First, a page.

For now, the chaotic state of Onitsha makes life in the city nasty. A beautiful story ended abruptly. This was exemplified by the recent fire incident that razed part of Ochanja Market. Despite the narrative of lack of functional fire service stations in Onitsha, the issue of inability of available fire trucks to access the market or locate fire hydrants, are testimonies to the chaos that Onitsha now is. They are also testimonials that call for a total makeover and transformation of the city because it is now about crime, filth, indiscipline and total absence of governance.

Markets spring up at every space. Traffic lights are decorative ornaments. The streets are as dirty as they can be. Waste management is almost non-existent. But the market merchants don’t care because they feed from the rot. They impose and collect all manner of levies from every shop and remit to the state government as agreed. Despite contributing a huge chunk of the IGR of Anambra State, Onitsha lacks the governance that it needs to remain a prime city and gateway to the orient.

What you see in Onitsha is exactly what you see in Aba, Abia State. And like Onitsha, almost every business in Nigeria also had an Aba address.

The last time I visited Aba, I had to abort my trip at Osisioma Junction and return to Owerri. I was to visit Ariaria Market and it rained. The reality at Osisioma Junction made me wonder what the city itself was like. Osisioma Junction was the gateway. And it has not gotten any better. The pictures that fly out of Aba every day make one want to ask why exactly the Ngwa people campaigned, and insisted, on an Ngwa son becoming governor. Before Dr. Okezie Ikpeazu became governor, almost every Ngwa argued that Aba was an eyesore because an Ngwa had not become governor. They got one in 2015.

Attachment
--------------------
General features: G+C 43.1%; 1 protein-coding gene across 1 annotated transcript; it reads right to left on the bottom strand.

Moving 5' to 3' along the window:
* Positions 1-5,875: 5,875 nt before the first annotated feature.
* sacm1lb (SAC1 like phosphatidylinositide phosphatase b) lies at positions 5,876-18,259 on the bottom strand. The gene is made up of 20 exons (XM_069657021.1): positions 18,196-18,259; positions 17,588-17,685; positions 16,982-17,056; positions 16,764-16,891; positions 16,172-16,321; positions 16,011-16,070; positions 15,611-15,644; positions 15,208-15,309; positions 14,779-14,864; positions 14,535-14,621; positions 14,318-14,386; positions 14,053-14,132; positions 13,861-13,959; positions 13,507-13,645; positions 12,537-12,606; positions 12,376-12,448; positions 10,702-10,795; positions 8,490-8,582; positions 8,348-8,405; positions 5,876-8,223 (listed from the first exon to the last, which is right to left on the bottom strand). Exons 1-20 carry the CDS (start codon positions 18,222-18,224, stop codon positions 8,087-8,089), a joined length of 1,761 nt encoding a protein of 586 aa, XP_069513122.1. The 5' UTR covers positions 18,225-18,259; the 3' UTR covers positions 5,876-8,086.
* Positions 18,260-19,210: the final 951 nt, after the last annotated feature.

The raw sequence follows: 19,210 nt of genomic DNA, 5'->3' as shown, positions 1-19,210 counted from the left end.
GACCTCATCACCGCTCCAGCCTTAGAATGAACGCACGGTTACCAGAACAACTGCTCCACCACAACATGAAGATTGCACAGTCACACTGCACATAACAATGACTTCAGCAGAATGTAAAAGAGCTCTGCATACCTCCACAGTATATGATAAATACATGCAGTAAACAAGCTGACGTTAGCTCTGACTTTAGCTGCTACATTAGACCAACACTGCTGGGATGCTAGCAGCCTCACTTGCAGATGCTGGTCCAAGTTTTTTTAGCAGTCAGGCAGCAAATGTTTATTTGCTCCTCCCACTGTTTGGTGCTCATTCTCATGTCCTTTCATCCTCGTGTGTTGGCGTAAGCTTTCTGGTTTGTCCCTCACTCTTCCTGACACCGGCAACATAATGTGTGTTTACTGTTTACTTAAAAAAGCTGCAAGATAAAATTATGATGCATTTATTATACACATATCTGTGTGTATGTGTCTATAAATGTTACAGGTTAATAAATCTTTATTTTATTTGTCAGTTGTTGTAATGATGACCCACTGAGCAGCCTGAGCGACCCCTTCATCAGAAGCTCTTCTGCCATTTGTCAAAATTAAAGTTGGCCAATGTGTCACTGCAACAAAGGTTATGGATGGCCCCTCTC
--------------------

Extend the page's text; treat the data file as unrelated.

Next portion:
Today, I am told that even driving around Aba with an Abia State government-registered car could earn you stones from some residents. Aba is another sad story of failed political leadership and vision. Like Onitsha, it presents a study in how leadership failure eroded the vision of having industrial hubs in Aba and Onitsha. Those cities have become two industrial hubs of Igboland, whose potentialities were stillbirth by failed leadership. They are cities that now need focused and visionary leadership, one that would embark on demolition, reconstruction and rebuilding to return them as industrial prides. It won’t take much to do. First, it would take only focus. Second, it would take political will and stubborn fixation on correcting mistakes and restoring the master plan.

Both cities need the sort of leadership that would dislodge merchants that feed on the rot, reclaim city roads and make them passable for regular vehicular traffic and take traders off the streets and back into market stalls. But first, the markets have to be provided and also made accessible by road. Leadership must enforce building discipline and provide green spaces and parks for recreation, green areas add value to the life of a city and those of residents. The leadership must also make the people to understand and, appreciate, that not every open space must be built up. If you have to demolish illegal structures to reclaim the cities, do it. I grew up learning that petrol stations are not to be built in residential areas. Today, both petrol stations and gas plants are built at every corner and you wonder when the regulation changed.